One million Spanish public workers see their medical coverage reduced

Insurers cut lists of doctors and hospitals covered by Finance Ministry’s Muface system

An ambulance outside a hospital.
An ambulance outside a hospital.David Rodríguez

Cuts in the number of hospitals and doctors paid through the Finance Ministry’s health insurance system Muface could affect about 1.5 million people – one million civil servants plus around half-a-million benefiting family members – who stand to lose medical coverage this year.

The insurers that take part in the Muface mutual society– Adeslas, Asisa and DKV – said they would no longer reimburse fees to as many doctors and hospitals, forcing many patients who get specialized care to change medical center or seek authorization for every test or consultation they need.

This was the case of a government worker who had been covered for 34 years by Muface. He was diagnosed with lung cancer at the end of 2013 and underwent surgery at HM Sanchinarro Hospital in Madrid. His coverage was handled by Adeslas.

This situation is creating uncertainty and uneasiness among sick people who don’t know what to do” CSI-F union secretary Eliseo Moreno

In November, when he went to make an appointment for his next check-up, he was asked if he was covered by Adeslas or Adeslas Muface.

“We don’t take Adeslas Muface any more,” the patient was told. After much haggling with the insurer, Adeslas agreed to continue his treatment for one more year.

“This isn’t just any type of illness – it is cancer. And it is causing me a lot anxiety and uneasiness,” he said.

The CSI-F government workers’ union has given the Finance Ministry until February 20 to explain the cutbacks in services.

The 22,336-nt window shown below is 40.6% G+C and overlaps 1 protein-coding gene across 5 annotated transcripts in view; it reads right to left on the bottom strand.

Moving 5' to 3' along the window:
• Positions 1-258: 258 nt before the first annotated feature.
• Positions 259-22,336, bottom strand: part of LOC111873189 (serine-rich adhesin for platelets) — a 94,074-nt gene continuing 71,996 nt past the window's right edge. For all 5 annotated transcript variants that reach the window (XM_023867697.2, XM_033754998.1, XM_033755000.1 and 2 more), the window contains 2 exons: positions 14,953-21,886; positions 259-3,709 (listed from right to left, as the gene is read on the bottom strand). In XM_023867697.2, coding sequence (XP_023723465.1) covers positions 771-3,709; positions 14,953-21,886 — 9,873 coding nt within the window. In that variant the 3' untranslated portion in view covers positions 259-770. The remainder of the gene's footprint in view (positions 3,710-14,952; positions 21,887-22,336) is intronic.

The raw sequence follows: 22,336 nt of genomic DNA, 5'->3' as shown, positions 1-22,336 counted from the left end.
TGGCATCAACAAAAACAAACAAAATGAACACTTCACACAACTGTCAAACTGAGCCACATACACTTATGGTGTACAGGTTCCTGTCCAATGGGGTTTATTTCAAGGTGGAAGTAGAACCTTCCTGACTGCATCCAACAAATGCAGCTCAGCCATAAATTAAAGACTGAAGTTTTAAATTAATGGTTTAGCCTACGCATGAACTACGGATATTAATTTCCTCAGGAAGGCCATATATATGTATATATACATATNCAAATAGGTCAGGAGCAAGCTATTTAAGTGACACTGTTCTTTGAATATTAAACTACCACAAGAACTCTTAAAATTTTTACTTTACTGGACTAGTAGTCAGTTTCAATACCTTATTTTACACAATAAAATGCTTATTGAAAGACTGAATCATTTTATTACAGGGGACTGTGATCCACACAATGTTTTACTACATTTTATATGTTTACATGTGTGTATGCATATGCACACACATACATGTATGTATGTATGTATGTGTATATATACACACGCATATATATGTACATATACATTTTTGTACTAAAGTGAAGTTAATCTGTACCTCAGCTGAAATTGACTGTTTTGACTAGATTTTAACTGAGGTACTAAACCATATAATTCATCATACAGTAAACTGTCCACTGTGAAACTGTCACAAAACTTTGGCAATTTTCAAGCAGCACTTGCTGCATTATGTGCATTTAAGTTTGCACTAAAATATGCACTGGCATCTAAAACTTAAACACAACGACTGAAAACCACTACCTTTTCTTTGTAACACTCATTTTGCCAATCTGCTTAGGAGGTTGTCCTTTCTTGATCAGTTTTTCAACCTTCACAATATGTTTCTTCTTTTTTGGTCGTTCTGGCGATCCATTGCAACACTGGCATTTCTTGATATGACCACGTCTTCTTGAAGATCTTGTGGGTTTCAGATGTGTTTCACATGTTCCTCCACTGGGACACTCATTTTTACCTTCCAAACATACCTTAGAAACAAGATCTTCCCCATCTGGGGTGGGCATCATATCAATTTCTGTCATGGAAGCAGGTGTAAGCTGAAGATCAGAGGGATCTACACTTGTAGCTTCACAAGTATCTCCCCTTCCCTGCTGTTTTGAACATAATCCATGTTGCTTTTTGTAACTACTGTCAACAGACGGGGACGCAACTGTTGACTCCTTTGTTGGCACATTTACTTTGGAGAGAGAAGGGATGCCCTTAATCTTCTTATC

“This situation is creating a lot of uncertainty and uneasiness among sick people who don’t know what to do because there is little information,” said CSI-F secretary Eliseo Moreno.

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Each year, government workers can chose whether they want private health coverage or prefer the public health system.

A Finance Ministry spokesman denied on Tuesday that cutbacks had been made. “It is very much the opposite,” the spokesman said, adding that the ministry had allotted 0.8 percent more, or €1.002 billion, to pay for insurance premiums.

But Moreno said the budget had been frozen since last year while at the same time the valued added tax (VAT) rate on healthcare rose from 10 percent to 21 percent on January 1, which has raised the price of services.

“For years, the insurance companies have been warning that they were going to cut their lists of doctors and health centers,” he said, adding that behind it was the aim to get rid of the Muface mutual society model of coverage.

Adeslas sources, meanwhile, said that for years the insurance premiums collected through the antiquated Muface fund were insufficient to pay for a higher demand in health services. Other insurance companies have been gradually reducing their lists of doctors and services, they said.

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